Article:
Winter weather brings fun, adventure and risks. We should approach each activity with an attitude of safety and fun, in that order. With a little preplanning you can prevent trouble on your next cold weather adventure.
What is hypothermia?
It is simply the loss of body heat through exposure to elements colder than your body. The rate of heat loss is greater that the body’s ability to generate warmth and the body slowly shuts down to compensate and preserve vital organs.
What causes hypothermia?
Anything that allows the body to lose more heat than it generates could be a factor in getting hypothermia. Poor clothing for the chosen winter activity seems to be the number one factor in getting hypothermia.
The loss of excessive body heat could be as simple as prolonged exposure by a swimmer to cool water. It could happen to a hiker dressed in light clothing that gets caught in a rain storm. It doesn’t have to be below freezing for hypothermia to occur. Wind and moisture on unprotected skin will increase the rate of heat loss.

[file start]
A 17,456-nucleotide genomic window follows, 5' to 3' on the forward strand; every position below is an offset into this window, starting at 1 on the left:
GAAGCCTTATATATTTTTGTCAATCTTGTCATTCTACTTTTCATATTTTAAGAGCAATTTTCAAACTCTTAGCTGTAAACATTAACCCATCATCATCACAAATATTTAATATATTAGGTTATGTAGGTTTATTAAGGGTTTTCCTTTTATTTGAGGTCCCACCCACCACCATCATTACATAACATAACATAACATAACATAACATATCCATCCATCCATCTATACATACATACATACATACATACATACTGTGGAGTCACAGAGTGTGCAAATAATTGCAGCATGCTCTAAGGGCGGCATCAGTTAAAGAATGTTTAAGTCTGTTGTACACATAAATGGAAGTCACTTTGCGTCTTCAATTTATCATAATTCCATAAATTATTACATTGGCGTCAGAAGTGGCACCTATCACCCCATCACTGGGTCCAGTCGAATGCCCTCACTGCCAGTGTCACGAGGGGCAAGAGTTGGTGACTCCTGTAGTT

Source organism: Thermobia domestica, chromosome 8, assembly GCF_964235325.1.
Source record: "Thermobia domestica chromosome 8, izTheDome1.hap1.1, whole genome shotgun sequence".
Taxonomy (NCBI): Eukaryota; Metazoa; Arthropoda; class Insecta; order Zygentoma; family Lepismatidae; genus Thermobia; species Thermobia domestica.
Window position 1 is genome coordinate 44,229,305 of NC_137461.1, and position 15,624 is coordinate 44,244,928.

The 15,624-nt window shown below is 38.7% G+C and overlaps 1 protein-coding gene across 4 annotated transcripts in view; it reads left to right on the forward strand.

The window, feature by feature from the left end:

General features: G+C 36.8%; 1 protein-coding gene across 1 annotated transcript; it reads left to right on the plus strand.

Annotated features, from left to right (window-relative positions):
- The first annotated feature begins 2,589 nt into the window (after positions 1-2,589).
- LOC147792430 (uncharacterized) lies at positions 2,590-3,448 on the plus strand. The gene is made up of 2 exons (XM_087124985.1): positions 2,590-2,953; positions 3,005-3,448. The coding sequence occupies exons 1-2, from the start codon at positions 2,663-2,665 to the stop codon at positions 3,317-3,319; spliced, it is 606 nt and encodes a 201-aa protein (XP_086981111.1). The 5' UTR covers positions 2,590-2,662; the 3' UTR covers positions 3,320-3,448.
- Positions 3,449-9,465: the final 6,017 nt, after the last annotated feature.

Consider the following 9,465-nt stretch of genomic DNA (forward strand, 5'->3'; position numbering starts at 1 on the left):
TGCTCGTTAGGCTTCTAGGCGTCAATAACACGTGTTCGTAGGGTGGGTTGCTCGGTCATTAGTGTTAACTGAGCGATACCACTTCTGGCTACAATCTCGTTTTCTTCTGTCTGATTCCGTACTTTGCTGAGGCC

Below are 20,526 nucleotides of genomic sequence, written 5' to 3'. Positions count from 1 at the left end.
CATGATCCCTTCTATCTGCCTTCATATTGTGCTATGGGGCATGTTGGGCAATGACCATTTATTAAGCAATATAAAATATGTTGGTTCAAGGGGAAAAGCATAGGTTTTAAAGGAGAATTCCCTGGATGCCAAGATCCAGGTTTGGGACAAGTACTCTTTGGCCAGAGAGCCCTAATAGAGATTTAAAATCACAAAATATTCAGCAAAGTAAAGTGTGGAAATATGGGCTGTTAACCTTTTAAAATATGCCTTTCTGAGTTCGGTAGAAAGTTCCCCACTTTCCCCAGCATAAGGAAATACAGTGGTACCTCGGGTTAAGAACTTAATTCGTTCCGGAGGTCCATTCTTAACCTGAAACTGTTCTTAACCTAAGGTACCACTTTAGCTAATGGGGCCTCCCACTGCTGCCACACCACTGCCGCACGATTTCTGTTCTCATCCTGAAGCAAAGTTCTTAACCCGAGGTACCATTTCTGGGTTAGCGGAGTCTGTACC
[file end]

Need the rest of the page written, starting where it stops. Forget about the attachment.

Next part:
Know the signs that you or someone has, or is getting, hypothermic
Obvious signs include shivering, numbness in fingers and toes, or frostbite on fingers and toes and on exposed areas such as nose, cheeks and ears.
Also watch for these signs: fatigue, stumbling, slurred speech, confusion, poor decision making.
More advanced signs could include sensations of feeling warm and wanting to shed more clothing and lay down to sleep, and finally loss of consciousness.
Proper clothing for the activity should be a first priority. Your goal is to stay warm and dry. Remember that your body acts as a radiator, so protect and cover heat loss areas such as your head, neck, feet and hands. Wear layers so you can self-regulate your body heat by adding or removing layers as needed to stay comfortable.
Be aware of others around you so you can recognize the signs and assist before any situation becomes serious or deadly.
Remember that one of the symptoms of hypothermia is confusion and poor decision making. Be kind, understanding, and gentle with the victim so they will understand that you are helping them.
Stop the hypothermia “cooling down” process.
Get the victim indoors if possible or at least to a location that is protected from the wind.
Shed all wet or moist clothing. Dry clothes are a must.
Wrap the victim in warm blankets or a sleeping bag.
If the victim is alert, offer warm drinks.
Avoid alcohol and caffeinated drinks as they will increase the body’s heat loss.
Warm packs can be placed in armpits and groin area to assist in heat retention.
In severe cases or when in doubt, call EMS. It is never wrong to call for assistance!
Stay warm, Stay safe, Have fun!